Main photo: Roses. Film-Cabaret (2021)
On May 12-31, 2022, the Austrian film archive Filmarchiv Austria will present a retrospective of contemporary Ukrainian cinema from 2014.
In addition to program work, the organization will support the struggle of Ukrainians for independence by raising funds for emergency assistance to Ukraine by SOS-Kinderdorf. The programme was created in collaboration with the Ukrainian Institute and the Vienna International Film Festival.
Ukrainian cinema has experienced a huge leap in quality over the past eight years, which has also earned it great international recognition. It is a young film that portrays the constant threat and associated uncertainty in various exciting ways. One that does not shut up even at the sight of enemy weapons.
For every cinema and exhibition ticket sold, Filmarchiv Austria donates 1 euro to the SOS Children’s Village.
“Long before the full-scale Russian invasion, the Ukrainian Institute and the Austrian Film Archive planned a joint project. Now that our sovereign, peaceful country has been brutally and unjustifiably attacked, we are especially grateful for the support of our partners who provide a platform for Ukrainian films and their creators. We are glad that the spectators of Metro Kinokulturhaus have the opportunity to get acquainted with different regions of Ukraine and their inhabitants through 16 films. Filmed by Ukrainian and foreign directors, they tell poignant stories on universal themes: from growing up and realizing dreams to finding a way home, living first, and creating art. This will allow foreign viewers to understand Ukraine better,” said Natalia Movshovych, Head of Cinema at the Ukrainian Institute.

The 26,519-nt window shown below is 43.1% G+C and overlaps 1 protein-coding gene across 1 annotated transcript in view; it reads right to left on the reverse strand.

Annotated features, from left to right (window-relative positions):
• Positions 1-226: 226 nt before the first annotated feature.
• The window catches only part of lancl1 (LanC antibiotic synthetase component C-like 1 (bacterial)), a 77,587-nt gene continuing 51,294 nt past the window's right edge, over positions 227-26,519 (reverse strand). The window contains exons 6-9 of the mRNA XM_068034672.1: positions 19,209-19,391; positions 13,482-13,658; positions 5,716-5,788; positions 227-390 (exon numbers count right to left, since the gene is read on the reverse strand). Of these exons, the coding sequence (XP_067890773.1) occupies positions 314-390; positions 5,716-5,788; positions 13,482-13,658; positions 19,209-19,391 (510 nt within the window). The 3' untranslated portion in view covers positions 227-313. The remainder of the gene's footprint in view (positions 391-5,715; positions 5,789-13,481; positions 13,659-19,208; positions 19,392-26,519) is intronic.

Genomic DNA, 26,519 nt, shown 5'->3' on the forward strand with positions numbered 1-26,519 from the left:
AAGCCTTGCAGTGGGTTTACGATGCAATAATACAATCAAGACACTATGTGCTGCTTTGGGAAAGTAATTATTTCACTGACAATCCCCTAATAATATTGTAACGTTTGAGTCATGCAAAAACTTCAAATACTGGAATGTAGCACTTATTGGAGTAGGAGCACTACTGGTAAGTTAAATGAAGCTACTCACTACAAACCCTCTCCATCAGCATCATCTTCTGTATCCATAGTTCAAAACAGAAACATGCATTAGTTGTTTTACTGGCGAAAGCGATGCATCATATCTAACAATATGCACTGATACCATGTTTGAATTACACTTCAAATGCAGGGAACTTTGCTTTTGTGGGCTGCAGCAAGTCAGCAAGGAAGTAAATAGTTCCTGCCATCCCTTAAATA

More on the Filmarchiv Austria website
Curator: Florian Widegger
The selection includes Ukrainian films celebrated at many international film festivals, such as Atlantis (Valentin Vasyanovich, 2019), Stop-Zemlya (Katerina Gornostay, 2021), This Rain Will Never End (Alina Gorlova, 2020), Tribe (Myroslav Slaboshpytsky , 2014), the Earth is blue, like an orange (Irina Tsilyk, 2020), and others.